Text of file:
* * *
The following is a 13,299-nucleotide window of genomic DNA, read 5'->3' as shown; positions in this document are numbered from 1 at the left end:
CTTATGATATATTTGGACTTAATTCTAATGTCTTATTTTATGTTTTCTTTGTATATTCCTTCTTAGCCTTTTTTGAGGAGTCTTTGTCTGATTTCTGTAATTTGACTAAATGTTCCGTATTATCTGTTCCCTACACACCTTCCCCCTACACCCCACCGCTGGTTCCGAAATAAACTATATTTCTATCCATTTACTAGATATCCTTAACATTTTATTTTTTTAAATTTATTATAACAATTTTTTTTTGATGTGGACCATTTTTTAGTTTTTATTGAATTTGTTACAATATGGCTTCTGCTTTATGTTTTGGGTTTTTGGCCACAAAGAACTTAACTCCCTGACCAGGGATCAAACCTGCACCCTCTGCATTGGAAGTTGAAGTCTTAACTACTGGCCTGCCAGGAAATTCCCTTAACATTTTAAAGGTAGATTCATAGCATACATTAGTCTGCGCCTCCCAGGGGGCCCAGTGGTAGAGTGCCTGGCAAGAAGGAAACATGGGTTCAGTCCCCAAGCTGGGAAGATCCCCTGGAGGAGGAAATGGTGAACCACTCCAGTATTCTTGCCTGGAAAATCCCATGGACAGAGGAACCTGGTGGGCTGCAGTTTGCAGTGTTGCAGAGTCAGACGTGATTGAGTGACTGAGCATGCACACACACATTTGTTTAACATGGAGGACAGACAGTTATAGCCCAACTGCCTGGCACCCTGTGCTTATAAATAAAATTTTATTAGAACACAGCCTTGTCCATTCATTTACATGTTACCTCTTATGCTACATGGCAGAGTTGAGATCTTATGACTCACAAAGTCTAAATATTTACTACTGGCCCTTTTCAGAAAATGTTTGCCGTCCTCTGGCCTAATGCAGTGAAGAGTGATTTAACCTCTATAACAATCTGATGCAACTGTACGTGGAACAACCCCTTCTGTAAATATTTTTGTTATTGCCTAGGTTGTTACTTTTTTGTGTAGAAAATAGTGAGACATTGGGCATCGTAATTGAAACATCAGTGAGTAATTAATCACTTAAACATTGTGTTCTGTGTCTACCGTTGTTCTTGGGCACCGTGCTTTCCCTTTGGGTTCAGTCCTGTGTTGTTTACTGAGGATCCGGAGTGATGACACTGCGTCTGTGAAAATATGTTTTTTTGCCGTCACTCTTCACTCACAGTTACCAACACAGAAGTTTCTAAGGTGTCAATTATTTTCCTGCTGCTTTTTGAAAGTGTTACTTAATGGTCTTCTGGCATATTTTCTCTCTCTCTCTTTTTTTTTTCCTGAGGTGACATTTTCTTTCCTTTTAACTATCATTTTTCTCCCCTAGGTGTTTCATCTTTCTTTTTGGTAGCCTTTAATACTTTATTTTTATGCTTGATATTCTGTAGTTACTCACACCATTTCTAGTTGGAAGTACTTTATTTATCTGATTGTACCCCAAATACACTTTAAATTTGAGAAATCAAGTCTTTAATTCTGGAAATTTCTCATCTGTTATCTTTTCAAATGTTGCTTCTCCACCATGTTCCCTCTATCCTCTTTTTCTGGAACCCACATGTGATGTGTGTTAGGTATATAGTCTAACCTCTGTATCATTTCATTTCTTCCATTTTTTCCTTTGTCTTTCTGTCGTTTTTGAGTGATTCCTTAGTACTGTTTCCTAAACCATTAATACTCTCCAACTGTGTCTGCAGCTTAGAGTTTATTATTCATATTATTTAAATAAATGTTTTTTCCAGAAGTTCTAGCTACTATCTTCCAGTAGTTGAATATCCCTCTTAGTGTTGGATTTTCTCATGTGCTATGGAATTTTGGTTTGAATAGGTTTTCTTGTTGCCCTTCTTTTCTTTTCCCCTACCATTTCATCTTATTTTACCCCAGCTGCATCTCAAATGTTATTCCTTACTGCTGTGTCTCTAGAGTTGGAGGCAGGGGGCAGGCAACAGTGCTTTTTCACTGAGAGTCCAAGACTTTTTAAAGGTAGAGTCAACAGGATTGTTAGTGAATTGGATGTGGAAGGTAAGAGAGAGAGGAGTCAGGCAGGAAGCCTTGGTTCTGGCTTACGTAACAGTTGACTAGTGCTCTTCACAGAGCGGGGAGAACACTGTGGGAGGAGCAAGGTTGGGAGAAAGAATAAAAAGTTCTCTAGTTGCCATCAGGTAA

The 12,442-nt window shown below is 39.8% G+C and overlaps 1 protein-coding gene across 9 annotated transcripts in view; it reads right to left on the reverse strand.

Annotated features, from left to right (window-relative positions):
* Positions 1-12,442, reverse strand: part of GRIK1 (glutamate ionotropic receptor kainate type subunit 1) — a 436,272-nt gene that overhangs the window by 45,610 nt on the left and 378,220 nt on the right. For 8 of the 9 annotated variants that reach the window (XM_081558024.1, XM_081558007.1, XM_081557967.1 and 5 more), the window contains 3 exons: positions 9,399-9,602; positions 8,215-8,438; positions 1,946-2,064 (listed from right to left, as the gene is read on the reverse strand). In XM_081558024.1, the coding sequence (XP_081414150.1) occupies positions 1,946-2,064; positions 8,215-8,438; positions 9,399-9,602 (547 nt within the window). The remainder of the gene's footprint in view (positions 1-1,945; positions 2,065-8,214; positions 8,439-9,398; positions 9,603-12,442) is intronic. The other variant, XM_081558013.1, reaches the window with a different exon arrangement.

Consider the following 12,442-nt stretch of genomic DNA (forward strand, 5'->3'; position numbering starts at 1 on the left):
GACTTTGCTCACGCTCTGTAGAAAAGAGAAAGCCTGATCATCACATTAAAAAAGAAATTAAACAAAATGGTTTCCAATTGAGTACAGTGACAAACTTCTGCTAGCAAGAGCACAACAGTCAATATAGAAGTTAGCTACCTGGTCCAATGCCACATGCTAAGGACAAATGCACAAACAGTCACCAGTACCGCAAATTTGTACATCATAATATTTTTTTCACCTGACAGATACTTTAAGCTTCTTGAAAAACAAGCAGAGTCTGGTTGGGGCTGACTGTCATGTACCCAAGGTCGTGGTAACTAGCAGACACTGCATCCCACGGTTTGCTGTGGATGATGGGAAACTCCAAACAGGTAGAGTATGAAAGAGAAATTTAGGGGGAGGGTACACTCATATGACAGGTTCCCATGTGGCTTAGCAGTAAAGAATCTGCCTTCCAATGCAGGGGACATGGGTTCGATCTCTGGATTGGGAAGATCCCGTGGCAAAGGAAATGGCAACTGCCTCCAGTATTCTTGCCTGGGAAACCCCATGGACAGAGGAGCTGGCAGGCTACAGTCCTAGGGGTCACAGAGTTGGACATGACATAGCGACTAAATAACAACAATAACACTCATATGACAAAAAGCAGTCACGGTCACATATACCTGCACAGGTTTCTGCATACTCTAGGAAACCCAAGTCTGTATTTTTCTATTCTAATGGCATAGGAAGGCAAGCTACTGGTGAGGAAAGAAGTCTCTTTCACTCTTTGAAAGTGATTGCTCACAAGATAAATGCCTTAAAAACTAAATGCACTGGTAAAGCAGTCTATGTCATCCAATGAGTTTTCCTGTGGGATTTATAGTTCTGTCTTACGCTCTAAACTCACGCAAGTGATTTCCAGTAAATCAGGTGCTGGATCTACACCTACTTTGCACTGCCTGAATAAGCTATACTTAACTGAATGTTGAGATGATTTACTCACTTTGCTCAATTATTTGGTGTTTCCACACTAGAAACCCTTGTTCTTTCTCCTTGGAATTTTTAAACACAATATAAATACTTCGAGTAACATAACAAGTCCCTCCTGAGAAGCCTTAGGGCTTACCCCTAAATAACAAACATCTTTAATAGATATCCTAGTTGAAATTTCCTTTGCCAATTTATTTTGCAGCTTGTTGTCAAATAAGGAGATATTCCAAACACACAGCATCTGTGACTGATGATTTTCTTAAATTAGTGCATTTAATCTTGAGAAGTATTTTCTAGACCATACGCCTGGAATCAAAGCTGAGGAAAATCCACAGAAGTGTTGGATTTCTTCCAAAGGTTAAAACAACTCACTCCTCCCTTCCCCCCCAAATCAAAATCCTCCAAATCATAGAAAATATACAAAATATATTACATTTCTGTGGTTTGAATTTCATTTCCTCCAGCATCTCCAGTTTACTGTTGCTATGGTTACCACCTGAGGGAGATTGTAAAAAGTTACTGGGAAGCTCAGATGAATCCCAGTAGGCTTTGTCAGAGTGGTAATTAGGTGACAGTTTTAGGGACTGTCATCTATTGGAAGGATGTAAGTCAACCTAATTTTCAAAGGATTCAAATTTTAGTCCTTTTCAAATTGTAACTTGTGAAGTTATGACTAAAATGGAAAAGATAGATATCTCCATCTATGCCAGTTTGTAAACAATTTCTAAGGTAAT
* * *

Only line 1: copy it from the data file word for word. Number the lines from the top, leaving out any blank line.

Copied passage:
The following is a 13,299-nucleotide window of genomic DNA, read 5'->3' as shown; positions in this document are numbered from 1 at the left end: